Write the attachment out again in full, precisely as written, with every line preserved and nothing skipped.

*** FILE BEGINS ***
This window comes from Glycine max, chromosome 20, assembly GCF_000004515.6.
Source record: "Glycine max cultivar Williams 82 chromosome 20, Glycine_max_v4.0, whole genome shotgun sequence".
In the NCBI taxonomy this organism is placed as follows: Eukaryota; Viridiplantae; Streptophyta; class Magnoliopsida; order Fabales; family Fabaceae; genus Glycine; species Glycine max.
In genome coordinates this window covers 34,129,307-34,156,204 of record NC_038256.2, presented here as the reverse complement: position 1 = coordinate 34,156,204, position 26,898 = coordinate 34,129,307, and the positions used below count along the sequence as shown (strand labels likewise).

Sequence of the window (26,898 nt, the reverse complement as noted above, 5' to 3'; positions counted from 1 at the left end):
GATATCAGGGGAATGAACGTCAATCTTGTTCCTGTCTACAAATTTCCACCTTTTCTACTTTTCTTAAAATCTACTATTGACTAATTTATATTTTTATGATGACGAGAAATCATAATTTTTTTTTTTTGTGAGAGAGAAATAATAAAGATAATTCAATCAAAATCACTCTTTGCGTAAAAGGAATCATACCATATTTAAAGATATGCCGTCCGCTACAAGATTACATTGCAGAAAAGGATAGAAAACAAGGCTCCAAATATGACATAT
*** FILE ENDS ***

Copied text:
This window comes from Glycine max, chromosome 20, assembly GCF_000004515.6.
Source record: "Glycine max cultivar Williams 82 chromosome 20, Glycine_max_v4.0, whole genome shotgun sequence".
In the NCBI taxonomy this organism is placed as follows: Eukaryota; Viridiplantae; Streptophyta; class Magnoliopsida; order Fabales; family Fabaceae; genus Glycine; species Glycine max.
In genome coordinates this window covers 34,129,307-34,156,204 of record NC_038256.2, presented here as the reverse complement: position 1 = coordinate 34,156,204, position 26,898 = coordinate 34,129,307, and the positions used below count along the sequence as shown (strand labels likewise).

Sequence of the window (26,898 nt, the reverse complement as noted above, 5' to 3'; positions counted from 1 at the left end):
GATATCAGGGGAATGAACGTCAATCTTGTTCCTGTCTACAAATTTCCACCTTTTCTACTTTTCTTAAAATCTACTATTGACTAATTTATATTTTTATGATGACGAGAAATCATAATTTTTTTTTTTTGTGAGAGAGAAATAATAAAGATAATTCAATCAAAATCACTCTTTGCGTAAAAGGAATCATACCATATTTAAAGATATGCCGTCCGCTACAAGATTACATTGCAGAAAAGGATAGAAAACAAGGCTCCAAATATGACATAT